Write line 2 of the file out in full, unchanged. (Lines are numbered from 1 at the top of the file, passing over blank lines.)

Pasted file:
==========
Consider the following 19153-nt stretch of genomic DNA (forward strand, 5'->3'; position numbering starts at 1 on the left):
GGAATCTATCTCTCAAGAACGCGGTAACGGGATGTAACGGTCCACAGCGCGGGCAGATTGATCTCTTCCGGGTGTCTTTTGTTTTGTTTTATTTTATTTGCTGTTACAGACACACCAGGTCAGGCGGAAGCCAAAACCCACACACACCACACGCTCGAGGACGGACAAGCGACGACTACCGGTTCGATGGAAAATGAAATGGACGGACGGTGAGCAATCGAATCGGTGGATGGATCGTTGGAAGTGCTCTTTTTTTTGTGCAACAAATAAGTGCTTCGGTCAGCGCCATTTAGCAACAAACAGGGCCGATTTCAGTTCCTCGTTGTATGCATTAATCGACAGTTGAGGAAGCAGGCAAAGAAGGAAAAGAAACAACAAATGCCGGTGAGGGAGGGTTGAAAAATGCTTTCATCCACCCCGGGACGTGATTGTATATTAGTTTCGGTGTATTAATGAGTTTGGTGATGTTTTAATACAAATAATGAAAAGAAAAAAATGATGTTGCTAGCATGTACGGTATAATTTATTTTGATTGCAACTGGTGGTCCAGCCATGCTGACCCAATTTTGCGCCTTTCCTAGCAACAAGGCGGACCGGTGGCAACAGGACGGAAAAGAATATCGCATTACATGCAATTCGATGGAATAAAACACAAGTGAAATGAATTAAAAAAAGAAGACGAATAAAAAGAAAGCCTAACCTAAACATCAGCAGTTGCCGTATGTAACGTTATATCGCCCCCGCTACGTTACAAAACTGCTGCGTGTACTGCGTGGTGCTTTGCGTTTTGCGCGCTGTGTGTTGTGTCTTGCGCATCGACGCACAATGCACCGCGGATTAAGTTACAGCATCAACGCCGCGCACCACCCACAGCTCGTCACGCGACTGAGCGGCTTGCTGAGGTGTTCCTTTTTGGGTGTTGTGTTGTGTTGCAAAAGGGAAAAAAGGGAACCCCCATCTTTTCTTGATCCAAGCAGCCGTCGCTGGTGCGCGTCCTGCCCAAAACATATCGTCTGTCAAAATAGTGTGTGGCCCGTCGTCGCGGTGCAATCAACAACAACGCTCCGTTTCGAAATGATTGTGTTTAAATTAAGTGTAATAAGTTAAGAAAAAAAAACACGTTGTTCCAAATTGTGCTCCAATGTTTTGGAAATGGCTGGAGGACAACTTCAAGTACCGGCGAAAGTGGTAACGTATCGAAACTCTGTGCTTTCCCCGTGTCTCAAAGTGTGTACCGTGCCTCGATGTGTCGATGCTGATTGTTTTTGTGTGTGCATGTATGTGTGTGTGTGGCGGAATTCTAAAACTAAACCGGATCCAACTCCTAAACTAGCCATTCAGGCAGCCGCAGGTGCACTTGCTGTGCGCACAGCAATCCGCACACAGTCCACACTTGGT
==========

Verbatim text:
GGAATCTATCTCTCAAGAACGCGGTAACGGGATGTAACGGTCCACAGCGCGGGCAGATTGATCTCTTCCGGGTGTCTTTTGTTTTGTTTTATTTTATTTGCTGTTACAGACACACCAGGTCAGGCGGAAGCCAAAACCCACACACACCACACGCTCGAGGACGGACAAGCGACGACTACCGGTTCGATGGAAAATGAAATGGACGGACGGTGAGCAATCGAATCGGTGGATGGATCGTTGGAAGTGCTCTTTTTTTTGTGCAACAAATAAGTGCTTCGGTCAGCGCCATTTAGCAACAAACAGGGCCGATTTCAGTTCCTCGTTGTATGCATTAATCGACAGTTGAGGAAGCAGGCAAAGAAGGAAAAGAAACAACAAATGCCGGTGAGGGAGGGTTGAAAAATGCTTTCATCCACCCCGGGACGTGATTGTATATTAGTTTCGGTGTATTAATGAGTTTGGTGATGTTTTAATACAAATAATGAAAAGAAAAAAATGATGTTGCTAGCATGTACGGTATAATTTATTTTGATTGCAACTGGTGGTCCAGCCATGCTGACCCAATTTTGCGCCTTTCCTAGCAACAAGGCGGACCGGTGGCAACAGGACGGAAAAGAATATCGCATTACATGCAATTCGATGGAATAAAACACAAGTGAAATGAATTAAAAAAAGAAGACGAATAAAAAGAAAGCCTAACCTAAACATCAGCAGTTGCCGTATGTAACGTTATATCGCCCCCGCTACGTTACAAAACTGCTGCGTGTACTGCGTGGTGCTTTGCGTTTTGCGCGCTGTGTGTTGTGTCTTGCGCATCGACGCACAATGCACCGCGGATTAAGTTACAGCATCAACGCCGCGCACCACCCACAGCTCGTCACGCGACTGAGCGGCTTGCTGAGGTGTTCCTTTTTGGGTGTTGTGTTGTGTTGCAAAAGGGAAAAAAGGGAACCCCCATCTTTTCTTGATCCAAGCAGCCGTCGCTGGTGCGCGTCCTGCCCAAAACATATCGTCTGTCAAAATAGTGTGTGGCCCGTCGTCGCGGTGCAATCAACAACAACGCTCCGTTTCGAAATGATTGTGTTTAAATTAAGTGTAATAAGTTAAGAAAAAAAAACACGTTGTTCCAAATTGTGCTCCAATGTTTTGGAAATGGCTGGAGGACAACTTCAAGTACCGGCGAAAGTGGTAACGTATCGAAACTCTGTGCTTTCCCCGTGTCTCAAAGTGTGTACCGTGCCTCGATGTGTCGATGCTGATTGTTTTTGTGTGTGCATGTATGTGTGTGTGTGGCGGAATTCTAAAACTAAACCGGATCCAACTCCTAAACTAGCCATTCAGGCAGCCGCAGGTGCACTTGCTGTGCGCACAGCAATCCGCACACAGTCCACACTTGGT